Zork Returns! Thanks to Open Source Asterisk PBX

TORONTO — A voice PBX system is typically thought of as
being all work and no play. How much fun can you have with a
system that is designed to provide voicemail and call extensions, right?

Turns out that when you open up the code and let developers run wild,
strange things can happen.

Such is the case with the open source Asterisk
PBX, which has at least a few strange implementations that developers
explained in a session at the IT360 conference here. The session was
officially called “Exploring Your Phone System,” but Asterisk developer
Simon Ditner called it “Crazy Things You Can Do With Your
Phone System.”

The crazy thing Ditner wanted to do was play Zork over the

Zork is a text-based adventure game that debuted in the late 1970s.
It became a popular series in the early 1980s with versions for the IBM
PC, Apple II and Commodore 64 systems. Ditner tried to take
that game and make it playable over the phone using only your voice.

His effort is called Zoip (a hybrid of Zork VoIP). In order to
build his phone-based game system, Ditner started with a stock Asterisk
installation and then added a number of items to do speech recognition
and text to speech.

In the game, the Zoip system reads out a Zork description using the Festival text-to-speech engine. For instance: “This is a small room with passages to the east & south. Bloodstains & deep scratches mar the walls.”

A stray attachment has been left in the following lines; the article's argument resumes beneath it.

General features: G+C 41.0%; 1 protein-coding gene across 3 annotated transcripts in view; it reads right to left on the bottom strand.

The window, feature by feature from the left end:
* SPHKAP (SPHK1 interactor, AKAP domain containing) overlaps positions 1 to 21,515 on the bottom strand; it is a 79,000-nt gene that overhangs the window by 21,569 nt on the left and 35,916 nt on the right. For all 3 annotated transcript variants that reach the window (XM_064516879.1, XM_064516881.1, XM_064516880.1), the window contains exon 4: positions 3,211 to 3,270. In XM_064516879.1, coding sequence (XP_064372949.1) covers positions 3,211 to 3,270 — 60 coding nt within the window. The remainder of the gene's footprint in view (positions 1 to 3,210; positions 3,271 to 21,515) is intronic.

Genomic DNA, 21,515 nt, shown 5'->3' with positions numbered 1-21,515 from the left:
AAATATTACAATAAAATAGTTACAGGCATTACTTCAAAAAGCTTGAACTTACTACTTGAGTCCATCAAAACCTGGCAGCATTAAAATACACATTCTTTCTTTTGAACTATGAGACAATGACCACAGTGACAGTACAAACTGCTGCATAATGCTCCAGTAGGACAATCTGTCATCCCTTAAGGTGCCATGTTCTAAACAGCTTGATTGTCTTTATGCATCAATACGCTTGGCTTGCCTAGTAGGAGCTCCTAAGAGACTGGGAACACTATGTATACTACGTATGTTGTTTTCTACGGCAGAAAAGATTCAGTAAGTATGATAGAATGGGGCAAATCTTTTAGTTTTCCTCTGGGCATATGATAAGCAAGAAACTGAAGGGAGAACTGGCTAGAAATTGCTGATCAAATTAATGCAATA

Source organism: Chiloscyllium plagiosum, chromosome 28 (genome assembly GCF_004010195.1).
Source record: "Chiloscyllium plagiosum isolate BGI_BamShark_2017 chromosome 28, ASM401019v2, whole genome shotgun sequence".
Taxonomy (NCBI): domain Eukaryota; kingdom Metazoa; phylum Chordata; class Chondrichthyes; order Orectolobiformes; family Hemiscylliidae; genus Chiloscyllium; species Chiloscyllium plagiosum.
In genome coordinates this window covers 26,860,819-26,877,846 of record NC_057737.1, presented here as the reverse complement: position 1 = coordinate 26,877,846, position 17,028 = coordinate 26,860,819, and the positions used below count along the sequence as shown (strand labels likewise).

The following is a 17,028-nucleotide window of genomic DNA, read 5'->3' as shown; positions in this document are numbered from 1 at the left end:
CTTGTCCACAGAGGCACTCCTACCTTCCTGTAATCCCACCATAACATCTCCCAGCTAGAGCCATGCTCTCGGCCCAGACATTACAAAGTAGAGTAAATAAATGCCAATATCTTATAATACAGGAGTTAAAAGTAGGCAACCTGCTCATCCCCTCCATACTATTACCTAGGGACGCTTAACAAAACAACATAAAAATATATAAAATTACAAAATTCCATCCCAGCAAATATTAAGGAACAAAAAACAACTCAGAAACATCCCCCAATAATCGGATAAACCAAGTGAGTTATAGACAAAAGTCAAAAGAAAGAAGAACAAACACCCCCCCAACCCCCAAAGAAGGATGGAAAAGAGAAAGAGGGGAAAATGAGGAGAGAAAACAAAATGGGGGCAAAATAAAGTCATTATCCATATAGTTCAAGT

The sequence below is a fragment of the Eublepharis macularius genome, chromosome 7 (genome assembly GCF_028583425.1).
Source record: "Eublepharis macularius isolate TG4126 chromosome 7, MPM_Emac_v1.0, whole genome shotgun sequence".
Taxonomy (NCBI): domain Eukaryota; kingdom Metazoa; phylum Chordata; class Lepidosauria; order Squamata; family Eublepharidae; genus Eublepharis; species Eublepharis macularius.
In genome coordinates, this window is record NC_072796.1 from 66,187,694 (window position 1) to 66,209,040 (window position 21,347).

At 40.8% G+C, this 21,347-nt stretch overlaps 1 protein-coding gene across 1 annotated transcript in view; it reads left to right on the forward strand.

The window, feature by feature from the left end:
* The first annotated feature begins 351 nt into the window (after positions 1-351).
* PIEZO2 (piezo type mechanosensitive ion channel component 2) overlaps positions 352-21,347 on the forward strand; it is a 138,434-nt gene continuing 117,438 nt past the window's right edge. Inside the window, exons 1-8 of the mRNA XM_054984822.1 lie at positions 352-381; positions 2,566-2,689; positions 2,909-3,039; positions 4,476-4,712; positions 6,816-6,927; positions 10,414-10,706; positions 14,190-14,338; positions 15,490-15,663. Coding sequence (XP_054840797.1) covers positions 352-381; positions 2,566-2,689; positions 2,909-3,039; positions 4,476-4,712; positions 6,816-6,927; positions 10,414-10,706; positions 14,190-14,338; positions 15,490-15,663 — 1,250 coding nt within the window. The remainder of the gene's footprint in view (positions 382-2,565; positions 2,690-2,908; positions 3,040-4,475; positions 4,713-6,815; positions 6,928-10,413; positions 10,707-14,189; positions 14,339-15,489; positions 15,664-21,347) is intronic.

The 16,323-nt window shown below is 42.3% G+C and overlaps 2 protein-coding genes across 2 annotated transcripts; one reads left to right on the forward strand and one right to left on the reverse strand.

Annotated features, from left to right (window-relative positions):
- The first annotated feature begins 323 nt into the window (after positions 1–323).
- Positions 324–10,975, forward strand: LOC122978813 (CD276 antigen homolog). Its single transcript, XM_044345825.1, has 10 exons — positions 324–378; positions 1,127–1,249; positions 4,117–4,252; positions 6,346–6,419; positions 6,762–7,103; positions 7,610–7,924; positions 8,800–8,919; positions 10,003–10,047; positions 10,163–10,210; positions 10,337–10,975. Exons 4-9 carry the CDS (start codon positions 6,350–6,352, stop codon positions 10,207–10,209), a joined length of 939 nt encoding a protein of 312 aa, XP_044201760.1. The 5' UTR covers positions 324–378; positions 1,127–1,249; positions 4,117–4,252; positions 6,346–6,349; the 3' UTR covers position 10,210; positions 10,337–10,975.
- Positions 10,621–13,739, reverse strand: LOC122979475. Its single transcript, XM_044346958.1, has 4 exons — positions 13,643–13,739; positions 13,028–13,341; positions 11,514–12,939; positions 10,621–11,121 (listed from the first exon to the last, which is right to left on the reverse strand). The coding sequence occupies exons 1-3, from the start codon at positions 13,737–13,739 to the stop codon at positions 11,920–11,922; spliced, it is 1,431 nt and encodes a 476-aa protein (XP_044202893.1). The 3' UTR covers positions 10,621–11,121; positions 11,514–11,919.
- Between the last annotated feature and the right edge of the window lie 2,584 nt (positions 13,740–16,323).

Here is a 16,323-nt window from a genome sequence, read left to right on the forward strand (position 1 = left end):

The user would then say either “east” or “south” to move to the
next area. In order to do the speech-recognition part, Ditner used the Spinx2
open source speech-recognition technology.

To glue the Asterisk, Festival, Sphinx2 and Zork text all together, Ditner
used Perl. He said it only took him 48 hours to get the project done, thanks to the openness of Asterisk and the community that surrounds it.

“Asterisk is three things,” Ditner said. “It’s an IVR , a PBX
and a media gateway.”

Ditner explained that at first he began his project as an approach to
implementing an Asterisk interface. “Gradually it became less about Asterisk and more about my application and the limit of my imagination,” Ditner said. “Asterisk can step out of your
way and let you do what you want.”

The same can’t be said of traditional commercial PBXs, such as those from
Nortel or Avaya. Ditner said his effort and other such
experimental efforts just aren’t easily possible by hobbyist developers like

But there is one pesky little limitation of Ditner’s Zoip application: copyrights.
Though no one has developed Zork in over two
decades, the original publisher, Infocom, still holds the copyrights. As such, Zoip is just a hobby project for nonprofit use.

Zoip isn’t the only “crazy” thing that was covered in the session. Asterisk developer Clod Patry followed Ditner with a
brief description of his voice-change-on-the-fly application for Asterisk.

He said some commercial entities have already used the voice-changing feature. In particular he noted that an adult toy
company came to him explaining that their female call center people didn’t
sound sexy enough. With Patry’s voice changer installed on Asterisk, they’ve
attempted to solve their problem.

Other implementations noted by Ditner on a somewhat lighter note is an
interactive voice game that could be played while on hold. If callers
score points, they move up the call queue; if they lose points then they end
up on hold even longer.

“You can do all sorts of crazy things with Asterisk that don’t make any
sense but are definitely entertaining,” Ditner said.

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